This bull market will eventually end; we all know that. So before it does, we can some steps that can prepare us for stock market correction.
We can see it in the US stocks. It has been up and steady for quite a while. Not much has happened since the 1% drop in August that lasted until January. When Amazon.com AMZN, -0.89%, JPMorgan Chase JPM, -0.72% and Berkshire Hathaway BRK.A, +0.00% BRK.B, -0.03% mentioned they will be processing their own health insurance claims, Dow Jones Industrial Average DJIA, +0.08% fell 1.4%.
Investors can easily earn $10,000 in stocks without lifting a finger, in this case. For the first time ever, gaining that much in a short time is a rare luck.
So what’s happening here? Here is not where we will observe about the economy. Rather, we’ll define a particular pattern that has been happening since February 2016: markets have tended to move three steps forward, and two steps back.
The question now is, what should investors do when such patterns occur and exist for a long time? What steps shall investors make when valuations dip toward their historical means? Strategist Sam Stovall at CFRA Research, offers answers. Stovall is a vigilant historian of stock market trends, who answers to the question, should investors keep betting on what has been winning or should they ride the recent losers?
Stovall’s response was: do a little bit of both. Apparently, the best approach is to focus on the sub-industries that performed the best and the worst in the run-up before the correction. Choose among the 145 sub-industries from the S&P 500, and pick the top 10 best and top 10 worst industries on CFRA’s rating scale. An investor now has 20 stocks to choose from. This strategy has been used since 1991, which every year is producing 13.6% annualized returns, has beaten the market by 5.5 percentage points, and top S&P 500’s price gain with 70% of the time.
“If history is any guide, for it’s never gospel, investors have done better buying both last year’s 10 best and 10 worst groups,” Stovall said. “Despite the lack of a guarantee that what worked in the past will work again in the future, one could say that the outcome of owning the good and the bad wasn’t so ugly after all.”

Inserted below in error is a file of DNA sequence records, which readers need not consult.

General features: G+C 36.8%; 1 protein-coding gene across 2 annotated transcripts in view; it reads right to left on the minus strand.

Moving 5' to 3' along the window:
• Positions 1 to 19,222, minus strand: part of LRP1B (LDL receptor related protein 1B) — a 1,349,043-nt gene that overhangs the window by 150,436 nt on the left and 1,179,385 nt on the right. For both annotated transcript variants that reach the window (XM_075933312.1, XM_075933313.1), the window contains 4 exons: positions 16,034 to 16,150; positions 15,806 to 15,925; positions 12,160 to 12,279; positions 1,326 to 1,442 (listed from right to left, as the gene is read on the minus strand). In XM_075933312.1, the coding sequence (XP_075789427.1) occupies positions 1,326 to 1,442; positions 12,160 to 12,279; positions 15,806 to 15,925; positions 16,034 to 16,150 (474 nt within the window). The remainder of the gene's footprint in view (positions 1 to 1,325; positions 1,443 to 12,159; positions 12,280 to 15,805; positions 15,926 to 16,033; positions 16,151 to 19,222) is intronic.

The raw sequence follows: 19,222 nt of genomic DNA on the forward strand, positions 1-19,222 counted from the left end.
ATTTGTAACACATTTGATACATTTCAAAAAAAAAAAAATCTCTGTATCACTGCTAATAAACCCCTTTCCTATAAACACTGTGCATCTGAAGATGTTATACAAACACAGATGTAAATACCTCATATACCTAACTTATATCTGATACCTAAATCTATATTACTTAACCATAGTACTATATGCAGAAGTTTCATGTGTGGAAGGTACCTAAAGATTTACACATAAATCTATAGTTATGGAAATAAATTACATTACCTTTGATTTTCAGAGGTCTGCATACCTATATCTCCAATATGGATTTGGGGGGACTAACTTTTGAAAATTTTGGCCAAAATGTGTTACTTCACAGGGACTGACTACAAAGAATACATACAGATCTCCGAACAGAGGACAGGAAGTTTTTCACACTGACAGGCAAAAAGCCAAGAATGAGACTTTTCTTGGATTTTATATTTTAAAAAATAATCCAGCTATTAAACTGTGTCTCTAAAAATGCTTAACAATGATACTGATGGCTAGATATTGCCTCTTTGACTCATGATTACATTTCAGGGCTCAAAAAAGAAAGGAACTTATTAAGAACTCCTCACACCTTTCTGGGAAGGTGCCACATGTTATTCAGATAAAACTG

Last year, the top 10 sub-industries gained a combined 56.5%, which was led by casinos, home builders, technology stocks and wine/spirits companies. When choosing the industries that fit this market, Stovall said, you might want to choose Amazon.com from Web retailing, Adobe Systems ADBE, -0.69% as the leading application software stock, D.R. Horton DHI, +1.02% as for home builders, and MGM Resorts, MGM, -1.51%, as for the casino play. More of the top picks include Deere DE, +1.58%, Best Buy BBY, -0.19%, Electronic Arts EA, -0.36%, Constellation Brands, STZ, +1.22% and Caterpillar CAT, -2.31%.
Last year, the worst-performing sub-industries include advertising, automotive retailers, motorcycle manufacturers, brewers, oil and gas drillers, and energy equipment/services companies. The last two groups fell 23% and 17%, respectively, in contrast to what one might expect from rising oil prices.
According to CFRA ratings, the top worst sub-industries include Molson-Coors TAP, -0.33%, Omnicom Group OMC, +1.86%, Helmerich & Payne HP, -0.41%, Baker Hughes BHGE, +1.49% and Harley-Davidson HOG, -1.03%.
This strategy, in some themes make sense. For instance, oil prices are expected to boost energy earnings this year by 53%. On the other hand, the home building’s revival is expected to last due to demographic and economic factors. Typically, construction collapse after the mortgage burst takes place for a long time that the demand backlogs. Caterpillar and Deere can also be good emerging-markets play.
At this point, it’s too early to detect whether a 5% or 10% has begun. Perhaps, and most likely, it hasn’t happened, yet. Although, a few companies are trying to cut off healthcare costs, which can spur health insurance competition, still, it’s hardly the end of profit growth for the economy.
However, financial gravity will still reassert itself if not in a correction or two, but eventually, it will because it always does.